The pristine and polished test center of the Sauber Formula One team is a far cry from the humble go-karting track Tatiana Calderon used to tear around as a kid.
Every day after school, Calderon would visit the track – situated in her Bogota neighborhood – with her sister, harboring dreams of one day reaching Formula One, motorsport’s promised land.
Having worked her way through local, regional and then national championships – often becoming the first female to achieve various feats – Calderon eventually had to juggle her education and her passion, as karting became more serious.
“I’ve always been a sports lover but I started karting when I was nine years old,” Calderon tells CNN’s The Circuit. “My sister took me to our rental go kart track near our house.
“And we bought a five minute ticket but we fell in love with it, so we were going there every day after school. The adrenaline, the speed. So since then, I mean, I had it very clear I wanted to reach Formula One.
“Also because Juan Pablo Montoya was there (in F1). But yeah, I think that dream I’ve always had since the beginning.”
In 2012, at just 19 years of age, Calderon moved to Europe to compete in the prestigious Formula Three, a feeder championship for prospective Formula Two and Formula One drivers.
In her opening season, she recorded a ninth-place finish and believes a fair few of her rivals’ noses were put out of joint.
“Once you are on the track, of course, you race against the boys that are between 18 and 26 in the lower categories,” she explains. “And of course, nobody wants to be beaten by a girl.
“Or by anybody but especially by the only girl in the championship. So sometimes, I have had to crash. Or yeah, to prove a point. So they always expect you to brake earlier, to let them go through.
“Just because you’re a girl. So sometimes, to prove that you’re not going to give up, that it’s your position and you will fight until the end like they do.”
Calderon followed up her breakthrough season by finishing seventh in the following year’s British Formula Three Championship, before her continued success across Europe in the GP3 series caught the eye of the Sauber Formula One team, who hired her as a development driver in 2017.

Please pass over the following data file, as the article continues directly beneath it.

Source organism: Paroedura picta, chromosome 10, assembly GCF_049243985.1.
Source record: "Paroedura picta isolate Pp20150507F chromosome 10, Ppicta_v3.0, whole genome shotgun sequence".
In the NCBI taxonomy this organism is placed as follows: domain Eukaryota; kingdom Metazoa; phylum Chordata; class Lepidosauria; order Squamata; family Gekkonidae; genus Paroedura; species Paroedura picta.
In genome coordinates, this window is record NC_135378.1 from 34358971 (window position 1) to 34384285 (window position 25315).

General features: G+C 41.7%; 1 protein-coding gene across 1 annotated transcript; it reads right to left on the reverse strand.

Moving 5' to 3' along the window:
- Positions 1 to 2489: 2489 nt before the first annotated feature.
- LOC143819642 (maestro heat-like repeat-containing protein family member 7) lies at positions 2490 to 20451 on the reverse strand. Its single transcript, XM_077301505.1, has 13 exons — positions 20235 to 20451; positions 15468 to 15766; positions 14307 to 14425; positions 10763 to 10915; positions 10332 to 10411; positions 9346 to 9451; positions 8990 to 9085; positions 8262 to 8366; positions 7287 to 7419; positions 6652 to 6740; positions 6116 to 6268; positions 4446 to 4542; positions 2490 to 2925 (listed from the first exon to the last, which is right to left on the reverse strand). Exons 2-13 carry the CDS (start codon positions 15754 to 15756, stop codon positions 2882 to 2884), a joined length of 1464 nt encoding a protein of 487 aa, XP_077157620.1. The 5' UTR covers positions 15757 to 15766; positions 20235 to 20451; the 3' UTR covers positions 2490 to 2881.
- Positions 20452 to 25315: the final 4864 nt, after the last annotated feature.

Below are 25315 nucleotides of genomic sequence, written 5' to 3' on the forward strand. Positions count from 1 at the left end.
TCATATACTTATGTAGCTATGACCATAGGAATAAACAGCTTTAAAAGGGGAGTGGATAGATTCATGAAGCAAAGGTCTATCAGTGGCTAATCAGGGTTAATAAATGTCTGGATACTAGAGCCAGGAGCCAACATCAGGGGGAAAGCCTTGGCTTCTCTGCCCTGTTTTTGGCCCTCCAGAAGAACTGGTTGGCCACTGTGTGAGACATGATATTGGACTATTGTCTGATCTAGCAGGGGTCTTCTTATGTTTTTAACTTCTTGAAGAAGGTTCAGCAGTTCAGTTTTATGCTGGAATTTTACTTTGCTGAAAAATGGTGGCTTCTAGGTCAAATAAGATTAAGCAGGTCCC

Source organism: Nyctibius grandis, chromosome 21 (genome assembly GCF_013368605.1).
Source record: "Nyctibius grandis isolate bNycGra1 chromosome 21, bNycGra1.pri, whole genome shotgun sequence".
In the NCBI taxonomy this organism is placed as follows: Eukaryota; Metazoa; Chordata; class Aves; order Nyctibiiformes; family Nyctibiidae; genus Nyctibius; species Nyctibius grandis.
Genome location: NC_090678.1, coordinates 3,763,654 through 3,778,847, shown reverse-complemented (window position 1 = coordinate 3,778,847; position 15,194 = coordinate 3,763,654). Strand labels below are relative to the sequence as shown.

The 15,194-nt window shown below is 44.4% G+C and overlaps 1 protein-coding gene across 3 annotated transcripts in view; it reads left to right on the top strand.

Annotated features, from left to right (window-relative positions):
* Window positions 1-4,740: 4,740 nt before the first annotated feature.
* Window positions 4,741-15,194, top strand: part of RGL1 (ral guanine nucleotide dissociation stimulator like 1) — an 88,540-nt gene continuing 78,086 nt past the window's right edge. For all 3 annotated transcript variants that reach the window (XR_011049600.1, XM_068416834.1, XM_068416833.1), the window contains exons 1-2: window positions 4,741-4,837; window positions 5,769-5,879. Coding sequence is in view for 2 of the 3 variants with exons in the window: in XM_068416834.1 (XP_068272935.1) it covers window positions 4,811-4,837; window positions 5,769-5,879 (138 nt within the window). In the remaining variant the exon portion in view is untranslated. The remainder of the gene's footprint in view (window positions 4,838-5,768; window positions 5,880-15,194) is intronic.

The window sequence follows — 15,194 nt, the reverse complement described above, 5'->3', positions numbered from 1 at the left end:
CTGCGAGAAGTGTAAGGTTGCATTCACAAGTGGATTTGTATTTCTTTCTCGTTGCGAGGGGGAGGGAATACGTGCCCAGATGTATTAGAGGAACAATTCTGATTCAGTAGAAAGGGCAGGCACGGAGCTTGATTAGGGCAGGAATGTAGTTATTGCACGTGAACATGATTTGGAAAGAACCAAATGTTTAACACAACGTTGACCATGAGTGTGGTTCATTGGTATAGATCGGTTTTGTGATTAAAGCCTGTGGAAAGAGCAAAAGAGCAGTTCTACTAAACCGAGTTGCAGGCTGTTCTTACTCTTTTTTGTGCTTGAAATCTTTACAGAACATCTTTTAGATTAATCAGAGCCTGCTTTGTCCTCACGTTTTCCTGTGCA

Calderon now tests tweaks and new parts to Sauber’s F1 car in the team’s simulator, while continuing to juggle her weekly races at GP3 level.
“When I was asked to join the team, to join the Formula One team, it was definitely a very special day,” Calderon recalls. “I mean, I didn’t know if I was actually dreaming or if it was happening.
“Because my whole life I’ve been preparing for that moment, to get that opportunity. It’s amazing. There hasn’t been that many girls, but also guys, who can reach Formula One.
“So it was a very proud moment. And of course I enjoyed it but I also knew I had to push all the limits to make it count.”
Despite the progress Formula One has made in recent years, Calderon recognizes that she still has to work harder to earn the respect of colleagues because, as she puts it, “they always expect a bit less from a girl.”
It’s a battle she is prepared to face and it’s one she’s fighting both in the car and at the gym.
This year, she has trained her body to withstand the rigors of both F1 and GP3. She says the strength and size of her upper body has increased as there is no power steering in GP3, while her neck has grown nine centimeters to help her cope with the increased G Forces in Formula One.
“Formula One and motorsport in general – people don’t realize that it’s such a demanding sport physically”, she explains. “So of course as a woman, we have 30% less lean muscle than men.
“And we need to compensate that with strength training, with extra hours. And it has been really, really difficult for me to get to that level.
“So I think as a woman, yeah, we have to work harder.”